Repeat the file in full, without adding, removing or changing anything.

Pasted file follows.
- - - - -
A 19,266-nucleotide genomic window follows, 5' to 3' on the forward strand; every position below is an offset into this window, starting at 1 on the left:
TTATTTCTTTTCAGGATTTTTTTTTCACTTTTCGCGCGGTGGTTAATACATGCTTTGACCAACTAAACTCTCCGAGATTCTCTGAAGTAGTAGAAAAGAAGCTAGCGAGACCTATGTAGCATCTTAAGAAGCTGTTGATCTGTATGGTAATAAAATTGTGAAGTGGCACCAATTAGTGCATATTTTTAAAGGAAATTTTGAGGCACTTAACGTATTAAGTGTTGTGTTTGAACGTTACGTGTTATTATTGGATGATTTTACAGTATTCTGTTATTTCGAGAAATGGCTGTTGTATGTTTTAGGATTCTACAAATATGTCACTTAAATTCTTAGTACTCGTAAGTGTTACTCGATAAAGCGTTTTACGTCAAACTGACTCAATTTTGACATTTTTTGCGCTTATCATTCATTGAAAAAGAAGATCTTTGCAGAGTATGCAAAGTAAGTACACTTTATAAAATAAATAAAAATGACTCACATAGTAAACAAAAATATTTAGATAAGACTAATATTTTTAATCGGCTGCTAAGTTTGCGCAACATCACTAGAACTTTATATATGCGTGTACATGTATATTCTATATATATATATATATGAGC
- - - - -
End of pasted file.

A 19,266-nucleotide genomic window follows, 5' to 3' on the forward strand; every position below is an offset into this window, starting at 1 on the left:
TTATTTCTTTTCAGGATTTTTTTTTCACTTTTCGCGCGGTGGTTAATACATGCTTTGACCAACTAAACTCTCCGAGATTCTCTGAAGTAGTAGAAAAGAAGCTAGCGAGACCTATGTAGCATCTTAAGAAGCTGTTGATCTGTATGGTAATAAAATTGTGAAGTGGCACCAATTAGTGCATATTTTTAAAGGAAATTTTGAGGCACTTAACGTATTAAGTGTTGTGTTTGAACGTTACGTGTTATTATTGGATGATTTTACAGTATTCTGTTATTTCGAGAAATGGCTGTTGTATGTTTTAGGATTCTACAAATATGTCACTTAAATTCTTAGTACTCGTAAGTGTTACTCGATAAAGCGTTTTACGTCAAACTGACTCAATTTTGACATTTTTTGCGCTTATCATTCATTGAAAAAGAAGATCTTTGCAGAGTATGCAAAGTAAGTACACTTTATAAAATAAATAAAAATGACTCACATAGTAAACAAAAATATTTAGATAAGACTAATATTTTTAATCGGCTGCTAAGTTTGCGCAACATCACTAGAACTTTATATATGCGTGTACATGTATATTCTATATATATATATATATGAGC